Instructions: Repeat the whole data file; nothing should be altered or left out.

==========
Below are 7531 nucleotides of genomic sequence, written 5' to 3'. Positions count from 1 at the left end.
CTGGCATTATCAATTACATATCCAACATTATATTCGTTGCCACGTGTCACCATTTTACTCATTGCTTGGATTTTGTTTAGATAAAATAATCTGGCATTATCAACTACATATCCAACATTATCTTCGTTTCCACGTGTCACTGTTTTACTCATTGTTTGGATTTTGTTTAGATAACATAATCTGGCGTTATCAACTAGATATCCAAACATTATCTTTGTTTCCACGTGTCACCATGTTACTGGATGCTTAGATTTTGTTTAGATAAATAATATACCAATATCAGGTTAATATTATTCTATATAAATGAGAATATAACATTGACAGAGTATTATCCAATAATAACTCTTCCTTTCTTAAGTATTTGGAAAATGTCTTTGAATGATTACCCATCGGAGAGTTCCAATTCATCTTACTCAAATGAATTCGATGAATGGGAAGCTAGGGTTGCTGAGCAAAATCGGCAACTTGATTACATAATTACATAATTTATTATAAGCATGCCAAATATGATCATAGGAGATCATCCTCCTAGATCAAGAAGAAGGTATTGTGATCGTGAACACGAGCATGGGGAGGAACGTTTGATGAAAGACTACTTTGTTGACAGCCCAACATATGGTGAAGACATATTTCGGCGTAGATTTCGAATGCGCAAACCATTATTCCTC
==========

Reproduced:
Below are 7531 nucleotides of genomic sequence, written 5' to 3'. Positions count from 1 at the left end.
CTGGCATTATCAATTACATATCCAACATTATATTCGTTGCCACGTGTCACCATTTTACTCATTGCTTGGATTTTGTTTAGATAAAATAATCTGGCATTATCAACTACATATCCAACATTATCTTCGTTTCCACGTGTCACTGTTTTACTCATTGTTTGGATTTTGTTTAGATAACATAATCTGGCGTTATCAACTAGATATCCAAACATTATCTTTGTTTCCACGTGTCACCATGTTACTGGATGCTTAGATTTTGTTTAGATAAATAATATACCAATATCAGGTTAATATTATTCTATATAAATGAGAATATAACATTGACAGAGTATTATCCAATAATAACTCTTCCTTTCTTAAGTATTTGGAAAATGTCTTTGAATGATTACCCATCGGAGAGTTCCAATTCATCTTACTCAAATGAATTCGATGAATGGGAAGCTAGGGTTGCTGAGCAAAATCGGCAACTTGATTACATAATTACATAATTTATTATAAGCATGCCAAATATGATCATAGGAGATCATCCTCCTAGATCAAGAAGAAGGTATTGTGATCGTGAACACGAGCATGGGGAGGAACGTTTGATGAAAGACTACTTTGTTGACAGCCCAACATATGGTGAAGACATATTTCGGCGTAGATTTCGAATGCGCAAACCATTATTCCTC